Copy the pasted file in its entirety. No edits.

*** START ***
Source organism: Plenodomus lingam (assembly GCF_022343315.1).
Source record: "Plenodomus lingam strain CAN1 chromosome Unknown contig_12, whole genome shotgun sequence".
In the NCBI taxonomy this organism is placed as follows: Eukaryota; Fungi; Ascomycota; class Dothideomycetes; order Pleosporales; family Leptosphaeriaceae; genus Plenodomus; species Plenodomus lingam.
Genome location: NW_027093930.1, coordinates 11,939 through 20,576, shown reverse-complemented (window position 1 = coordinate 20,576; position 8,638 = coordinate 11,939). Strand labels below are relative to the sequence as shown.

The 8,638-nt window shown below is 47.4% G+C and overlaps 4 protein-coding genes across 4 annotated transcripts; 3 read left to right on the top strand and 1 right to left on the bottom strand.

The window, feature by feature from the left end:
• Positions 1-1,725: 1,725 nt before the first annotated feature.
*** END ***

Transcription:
Source organism: Plenodomus lingam (assembly GCF_022343315.1).
Source record: "Plenodomus lingam strain CAN1 chromosome Unknown contig_12, whole genome shotgun sequence".
In the NCBI taxonomy this organism is placed as follows: Eukaryota; Fungi; Ascomycota; class Dothideomycetes; order Pleosporales; family Leptosphaeriaceae; genus Plenodomus; species Plenodomus lingam.
Genome location: NW_027093930.1, coordinates 11,939 through 20,576, shown reverse-complemented (window position 1 = coordinate 20,576; position 8,638 = coordinate 11,939). Strand labels below are relative to the sequence as shown.

The 8,638-nt window shown below is 47.4% G+C and overlaps 4 protein-coding genes across 4 annotated transcripts; 3 read left to right on the top strand and 1 right to left on the bottom strand.

The window, feature by feature from the left end:
• Positions 1-1,725: 1,725 nt before the first annotated feature.